Dew

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Dew is water in the form of droplets that appears on thin, exposed objects in the morning or evening. As the exposed surface cools by radiating its heat, atmospheric moisture condenses at a rate greater than that at which it can evaporate, resulting in the formation of water droplets.

When temperatures are low enough, dew takes the form of ice; this form is called frost.

Because dew is related to the temperature of surfaces, in late summer it is formed most easily on surfaces which are not warmed by conducted heat from deep ground, such as grass, leaves, railings, car roofs, and bridges.

Dew should not be confused with guttation, which is the process by which plants release excess water from the tips of their leaves.

Contents

Formation

Water vapor will condense into droplets depending on the temperature. The temperature at which droplets can form is called the Dew Point. When surface temperature drops, eventually reaching the dew point, atmospheric water vapor condenses to form small droplets on the surface. This process distinguishes dew from those hydrometeors (meteorological occurrences of water) which are formed directly in air cooling to its dew point (typically around condensation nuclei) such as fog or clouds. The thermodynamic principles of formation, however, are virtually the same.

Occurrence

Sufficient cooling of the surface typically takes place when it loses more energy by infrared radiation than it receives as solar radiation from the sun, which is especially the case on clear nights. As another important point, poor thermal conductivity restricts the replacement of such losses from deeper ground layers which are typically warmer at night. Preferred objects of dew formation are thus poor conducting or well isolated from the ground, and non-metallic or coated as shiny metal surfaces are poor infrared radiators. Preferred weather conditions include the absence of clouds and little water vapor in the higher atmosphere to minimize greenhouse effects and sufficient humidity of the air near the ground. Typical dew nights are classically considered to be calm because the wind transports (nocturnally) warmer air from higher levels to the cold surface. But, if the atmosphere is the major source of moisture (this type is called dewfall), a certain amount of ventilation is needed to replace the vapor that is already condensed. The highest optimum wind speeds could be found on arid islands. If the wet soil beneath is the major source of vapour, however (this type of dew formation is called distillation), wind always seems to be adverse.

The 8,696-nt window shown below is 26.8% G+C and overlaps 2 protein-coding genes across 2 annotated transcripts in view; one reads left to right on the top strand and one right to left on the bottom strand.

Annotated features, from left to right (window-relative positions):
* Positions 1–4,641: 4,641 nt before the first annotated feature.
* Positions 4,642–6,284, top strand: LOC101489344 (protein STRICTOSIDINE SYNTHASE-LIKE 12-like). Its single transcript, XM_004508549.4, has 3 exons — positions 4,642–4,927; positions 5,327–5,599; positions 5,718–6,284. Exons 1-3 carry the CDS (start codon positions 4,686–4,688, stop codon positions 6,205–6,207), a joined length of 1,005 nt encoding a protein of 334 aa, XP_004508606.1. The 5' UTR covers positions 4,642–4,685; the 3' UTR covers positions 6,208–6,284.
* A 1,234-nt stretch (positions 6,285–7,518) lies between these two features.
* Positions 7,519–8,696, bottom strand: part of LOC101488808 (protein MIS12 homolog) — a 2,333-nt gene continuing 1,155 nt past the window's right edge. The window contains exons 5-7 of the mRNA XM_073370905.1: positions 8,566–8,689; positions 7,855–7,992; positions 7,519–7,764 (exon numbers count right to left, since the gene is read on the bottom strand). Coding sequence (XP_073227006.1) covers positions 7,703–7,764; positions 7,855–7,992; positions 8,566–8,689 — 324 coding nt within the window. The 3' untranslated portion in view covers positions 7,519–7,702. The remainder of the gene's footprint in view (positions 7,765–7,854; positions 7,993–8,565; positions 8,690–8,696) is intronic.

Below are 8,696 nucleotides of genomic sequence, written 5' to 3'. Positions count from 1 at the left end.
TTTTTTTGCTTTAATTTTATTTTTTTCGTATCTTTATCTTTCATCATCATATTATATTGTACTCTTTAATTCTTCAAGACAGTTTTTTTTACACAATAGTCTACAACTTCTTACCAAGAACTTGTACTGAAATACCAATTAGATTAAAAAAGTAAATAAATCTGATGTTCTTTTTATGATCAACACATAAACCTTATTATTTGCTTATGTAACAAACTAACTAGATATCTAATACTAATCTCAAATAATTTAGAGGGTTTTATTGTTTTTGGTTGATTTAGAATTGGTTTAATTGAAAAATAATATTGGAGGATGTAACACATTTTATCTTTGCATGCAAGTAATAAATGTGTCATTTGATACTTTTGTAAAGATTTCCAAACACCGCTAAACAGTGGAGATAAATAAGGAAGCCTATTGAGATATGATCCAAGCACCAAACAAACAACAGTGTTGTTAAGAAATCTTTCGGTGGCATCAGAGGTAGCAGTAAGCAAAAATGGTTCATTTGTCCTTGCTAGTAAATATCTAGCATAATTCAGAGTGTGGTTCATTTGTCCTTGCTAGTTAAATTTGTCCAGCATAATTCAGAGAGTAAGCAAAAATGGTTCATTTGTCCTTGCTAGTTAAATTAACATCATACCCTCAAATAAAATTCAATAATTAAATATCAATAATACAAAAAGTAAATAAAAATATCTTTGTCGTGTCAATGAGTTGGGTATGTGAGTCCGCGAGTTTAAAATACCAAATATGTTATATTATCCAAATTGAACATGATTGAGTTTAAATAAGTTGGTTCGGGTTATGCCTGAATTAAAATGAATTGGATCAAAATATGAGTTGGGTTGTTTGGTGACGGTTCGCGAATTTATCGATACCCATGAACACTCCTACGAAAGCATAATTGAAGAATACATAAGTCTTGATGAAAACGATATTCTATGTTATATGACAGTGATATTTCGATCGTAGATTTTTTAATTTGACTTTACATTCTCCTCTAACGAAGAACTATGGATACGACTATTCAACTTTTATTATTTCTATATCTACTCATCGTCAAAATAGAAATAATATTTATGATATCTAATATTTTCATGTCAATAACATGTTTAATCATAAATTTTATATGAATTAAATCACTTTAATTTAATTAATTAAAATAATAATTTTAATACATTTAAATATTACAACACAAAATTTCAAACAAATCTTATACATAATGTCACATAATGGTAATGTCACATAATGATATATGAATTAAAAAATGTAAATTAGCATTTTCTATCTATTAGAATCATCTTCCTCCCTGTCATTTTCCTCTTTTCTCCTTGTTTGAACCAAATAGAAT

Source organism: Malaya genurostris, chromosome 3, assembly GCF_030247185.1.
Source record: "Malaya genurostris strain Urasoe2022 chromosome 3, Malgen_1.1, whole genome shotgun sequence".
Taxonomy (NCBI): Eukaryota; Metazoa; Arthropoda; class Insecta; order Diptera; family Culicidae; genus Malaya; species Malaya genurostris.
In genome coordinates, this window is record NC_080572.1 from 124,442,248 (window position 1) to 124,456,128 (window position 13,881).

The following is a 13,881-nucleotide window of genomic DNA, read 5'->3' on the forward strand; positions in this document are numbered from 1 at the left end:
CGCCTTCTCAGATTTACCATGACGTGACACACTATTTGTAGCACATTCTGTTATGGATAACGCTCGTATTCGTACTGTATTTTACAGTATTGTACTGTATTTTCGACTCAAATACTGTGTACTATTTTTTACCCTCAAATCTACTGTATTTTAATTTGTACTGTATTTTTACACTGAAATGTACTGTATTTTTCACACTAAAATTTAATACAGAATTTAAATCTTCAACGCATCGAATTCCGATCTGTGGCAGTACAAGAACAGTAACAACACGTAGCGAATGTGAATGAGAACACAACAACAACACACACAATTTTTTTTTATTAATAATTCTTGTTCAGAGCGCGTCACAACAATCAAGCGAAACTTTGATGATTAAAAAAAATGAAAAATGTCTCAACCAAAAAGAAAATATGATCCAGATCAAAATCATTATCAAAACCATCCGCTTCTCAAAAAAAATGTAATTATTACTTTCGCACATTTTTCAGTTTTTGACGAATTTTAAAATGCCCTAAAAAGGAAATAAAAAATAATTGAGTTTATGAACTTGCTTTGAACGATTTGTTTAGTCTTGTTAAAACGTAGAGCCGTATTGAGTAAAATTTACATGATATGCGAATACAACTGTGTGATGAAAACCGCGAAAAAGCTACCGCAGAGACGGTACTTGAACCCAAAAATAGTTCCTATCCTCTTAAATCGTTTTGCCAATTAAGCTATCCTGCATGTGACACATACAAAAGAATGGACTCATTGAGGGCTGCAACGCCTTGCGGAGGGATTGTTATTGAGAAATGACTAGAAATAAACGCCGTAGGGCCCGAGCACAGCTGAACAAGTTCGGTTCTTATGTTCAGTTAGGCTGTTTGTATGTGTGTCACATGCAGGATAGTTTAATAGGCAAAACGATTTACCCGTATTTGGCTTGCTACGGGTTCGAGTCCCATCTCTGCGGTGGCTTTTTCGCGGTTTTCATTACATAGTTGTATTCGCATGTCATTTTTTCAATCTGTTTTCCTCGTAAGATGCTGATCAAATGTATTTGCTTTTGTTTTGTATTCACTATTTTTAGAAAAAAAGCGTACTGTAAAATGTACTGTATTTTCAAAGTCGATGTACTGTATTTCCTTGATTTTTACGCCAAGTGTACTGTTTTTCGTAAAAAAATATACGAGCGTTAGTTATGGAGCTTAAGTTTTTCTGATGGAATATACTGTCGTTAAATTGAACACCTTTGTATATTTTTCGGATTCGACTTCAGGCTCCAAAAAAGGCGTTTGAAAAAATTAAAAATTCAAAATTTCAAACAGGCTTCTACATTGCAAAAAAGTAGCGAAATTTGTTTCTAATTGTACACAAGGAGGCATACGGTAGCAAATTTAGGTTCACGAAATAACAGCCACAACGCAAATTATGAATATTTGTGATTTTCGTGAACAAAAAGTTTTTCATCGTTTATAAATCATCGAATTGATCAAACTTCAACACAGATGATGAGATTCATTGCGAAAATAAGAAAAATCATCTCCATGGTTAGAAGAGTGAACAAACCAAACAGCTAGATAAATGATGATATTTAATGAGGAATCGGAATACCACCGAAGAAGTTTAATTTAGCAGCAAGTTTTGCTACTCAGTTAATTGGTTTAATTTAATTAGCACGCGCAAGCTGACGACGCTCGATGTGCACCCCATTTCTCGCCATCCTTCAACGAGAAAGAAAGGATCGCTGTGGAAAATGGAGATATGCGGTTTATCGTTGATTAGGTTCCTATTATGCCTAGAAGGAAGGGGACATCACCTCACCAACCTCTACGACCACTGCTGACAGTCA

The processes of dew formation do not restrict its occurrence to the night and the outdoors. They are also working when eyeglasses get steamy in a warm, wet room or in industrial processes. However, the term condensation is preferred in these cases.

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